Fine Arts Review

In a letter to a friend, famous U.S. Supreme Court Justice Felix Frankfurter wrote, “No one can be a truly competent lawyer unless he is a cultivated man.” This short phrase encompasses the philosophy behind the Law School’s second annual “Term in Arts,” an exhibit of art produced by the Law students, faculty and staff, on display in the Hutchins Hall Basement Gallery of the Law School through March 16.

The exhibit’s curator, Law student Jay Surdukowski, understands full well the perceived void between the law school and the art sphere. “The Law School can be cut-throat and philistine, but it doesn’t have to be that way,” he said.

According to Surdukowski, the “Term in Arts” exhibit’s first purpose is “(to maintain) some connection to the arts.” The pressures of law school can have a smothering effect on artistic expression, Surdukowski sees the exhibit as “very healthy for the Law School . It is a continuation of culture.”

The second purpose of bringing together such a large body of student art is providing financial support for public-interest law scholarships. Many of the works will be auctioned off the final night of the exhibit in order to raise money for law students with public-interest jobs, which include public defending, legal aid work and government counseling. Jobs in the sector typically don’t pay nearly as well as a position in a firm – the goal of most law students – but are still a vital part of the judicial system.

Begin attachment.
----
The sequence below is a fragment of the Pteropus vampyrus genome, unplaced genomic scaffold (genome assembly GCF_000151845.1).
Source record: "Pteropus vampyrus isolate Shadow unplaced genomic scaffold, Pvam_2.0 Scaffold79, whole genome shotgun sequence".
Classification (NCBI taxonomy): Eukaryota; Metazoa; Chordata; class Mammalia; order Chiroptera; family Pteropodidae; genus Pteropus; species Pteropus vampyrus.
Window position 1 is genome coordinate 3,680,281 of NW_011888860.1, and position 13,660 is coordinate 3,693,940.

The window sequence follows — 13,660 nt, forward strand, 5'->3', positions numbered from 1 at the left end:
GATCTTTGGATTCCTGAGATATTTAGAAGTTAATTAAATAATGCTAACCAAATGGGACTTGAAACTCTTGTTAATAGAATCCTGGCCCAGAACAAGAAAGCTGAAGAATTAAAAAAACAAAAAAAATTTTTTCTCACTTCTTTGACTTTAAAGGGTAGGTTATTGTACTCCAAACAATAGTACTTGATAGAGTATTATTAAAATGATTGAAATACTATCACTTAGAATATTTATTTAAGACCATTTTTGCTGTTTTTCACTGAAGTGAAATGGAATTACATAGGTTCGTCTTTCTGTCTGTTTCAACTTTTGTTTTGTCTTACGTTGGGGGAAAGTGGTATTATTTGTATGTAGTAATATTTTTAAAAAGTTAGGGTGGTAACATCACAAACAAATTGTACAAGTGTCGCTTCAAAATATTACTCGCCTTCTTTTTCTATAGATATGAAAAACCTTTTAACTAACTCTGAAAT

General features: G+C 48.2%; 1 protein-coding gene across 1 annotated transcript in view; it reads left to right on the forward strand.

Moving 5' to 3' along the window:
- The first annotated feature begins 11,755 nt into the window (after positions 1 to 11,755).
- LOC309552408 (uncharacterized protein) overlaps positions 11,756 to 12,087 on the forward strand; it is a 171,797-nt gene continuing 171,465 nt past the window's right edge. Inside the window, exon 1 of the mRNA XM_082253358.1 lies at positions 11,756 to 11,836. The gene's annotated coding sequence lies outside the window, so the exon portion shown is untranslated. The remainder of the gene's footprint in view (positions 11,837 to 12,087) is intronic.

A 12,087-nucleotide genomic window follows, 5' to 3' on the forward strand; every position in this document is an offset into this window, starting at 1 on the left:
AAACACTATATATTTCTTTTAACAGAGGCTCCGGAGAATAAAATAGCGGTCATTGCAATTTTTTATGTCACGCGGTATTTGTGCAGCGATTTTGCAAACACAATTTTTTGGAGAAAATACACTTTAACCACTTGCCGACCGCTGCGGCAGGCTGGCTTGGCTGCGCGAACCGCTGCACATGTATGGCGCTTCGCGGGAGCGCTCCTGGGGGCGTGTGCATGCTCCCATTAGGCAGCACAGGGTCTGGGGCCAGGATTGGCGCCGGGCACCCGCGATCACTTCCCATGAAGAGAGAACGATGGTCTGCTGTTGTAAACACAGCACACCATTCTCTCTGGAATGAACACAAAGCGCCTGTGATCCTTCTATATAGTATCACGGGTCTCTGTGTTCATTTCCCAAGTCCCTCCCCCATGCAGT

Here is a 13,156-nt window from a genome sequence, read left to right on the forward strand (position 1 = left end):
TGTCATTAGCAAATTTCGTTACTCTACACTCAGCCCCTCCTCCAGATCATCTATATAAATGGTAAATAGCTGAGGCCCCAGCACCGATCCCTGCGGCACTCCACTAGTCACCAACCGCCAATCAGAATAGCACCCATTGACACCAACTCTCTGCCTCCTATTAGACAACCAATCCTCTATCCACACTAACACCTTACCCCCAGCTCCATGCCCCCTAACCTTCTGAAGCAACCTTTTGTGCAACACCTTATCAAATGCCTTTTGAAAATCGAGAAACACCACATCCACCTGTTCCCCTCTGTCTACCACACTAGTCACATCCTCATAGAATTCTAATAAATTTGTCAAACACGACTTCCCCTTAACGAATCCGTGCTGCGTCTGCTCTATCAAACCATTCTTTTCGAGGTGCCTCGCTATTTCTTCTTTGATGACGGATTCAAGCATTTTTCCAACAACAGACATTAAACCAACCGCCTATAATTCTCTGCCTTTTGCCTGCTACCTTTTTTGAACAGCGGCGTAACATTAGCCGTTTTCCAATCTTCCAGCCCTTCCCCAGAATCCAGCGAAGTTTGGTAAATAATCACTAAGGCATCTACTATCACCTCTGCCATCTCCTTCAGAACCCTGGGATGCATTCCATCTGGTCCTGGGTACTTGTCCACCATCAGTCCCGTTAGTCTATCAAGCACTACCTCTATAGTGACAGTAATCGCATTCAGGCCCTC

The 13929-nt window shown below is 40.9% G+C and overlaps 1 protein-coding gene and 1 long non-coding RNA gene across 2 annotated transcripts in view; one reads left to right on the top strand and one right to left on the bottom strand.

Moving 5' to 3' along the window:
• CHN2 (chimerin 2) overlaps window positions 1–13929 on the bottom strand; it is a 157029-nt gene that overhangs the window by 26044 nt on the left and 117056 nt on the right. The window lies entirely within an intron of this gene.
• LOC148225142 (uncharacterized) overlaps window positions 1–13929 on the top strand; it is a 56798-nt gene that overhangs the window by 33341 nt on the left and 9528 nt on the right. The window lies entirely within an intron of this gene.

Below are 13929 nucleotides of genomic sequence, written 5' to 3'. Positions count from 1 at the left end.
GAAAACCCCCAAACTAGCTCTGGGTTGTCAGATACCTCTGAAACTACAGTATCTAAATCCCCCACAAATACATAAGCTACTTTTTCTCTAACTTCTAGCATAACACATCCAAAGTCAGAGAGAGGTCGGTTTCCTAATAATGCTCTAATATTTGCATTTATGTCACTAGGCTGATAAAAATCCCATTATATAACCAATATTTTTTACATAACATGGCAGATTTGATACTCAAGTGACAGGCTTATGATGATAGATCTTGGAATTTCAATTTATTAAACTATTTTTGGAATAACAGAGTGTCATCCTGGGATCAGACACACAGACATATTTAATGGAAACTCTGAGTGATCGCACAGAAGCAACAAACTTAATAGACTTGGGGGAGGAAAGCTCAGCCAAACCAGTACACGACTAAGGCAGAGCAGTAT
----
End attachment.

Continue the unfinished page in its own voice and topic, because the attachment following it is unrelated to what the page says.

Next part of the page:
Though the exhibit accepted almost all submissions, there’s a surprising degree of skill in the work presented. “Law students are notoriously self-selective,” Surdukowski said in regard to the lack of amateurish art in the gallery.

He described the various artists on display as a “diverse group of people coming from all different backgrounds.”

“I like to be more inclusive than not – we kind of lucked out,” he explained.

The exhibit opened on Saturday night to a large and eager crowd. The ambiance was energetic and sophisticated. A pianist and a violinist provided a soothing backdrop to the sounds of the exhibit’s many visitors. “People have a real hunger for this sort of thing,” Surdukowski said.

Photography is the most prominent feature of the exhibit. The portraits submitted by Julie Saltman and Zachariah Oak Lindsey are balanced and professional, as well as Damon Marcus Lewis’s stills of animals in urban environments.

Of the paintings on display, the minimalist compositions of Rachael Shenkman and Surdukowski himself drew much attention during Saturday’s opening. Vandana Nakka’s portrait of a woman – and her first attempt at painting – first greets viewers as the cover of the event’s program. The real version, residing in the middle of the long exhibit, would not look out of place in a small-time gallery.

Although the world of law students is primarily hidden within the rusticated walls of the Law Quad, the year’s “Term in Arts” exhibit is a brief but intriguing look into the belief that those who study law are not inherently dull and artistically talentless.

Term in Arts
Now through March 16
At the Hutchins Hall Basement Gallery

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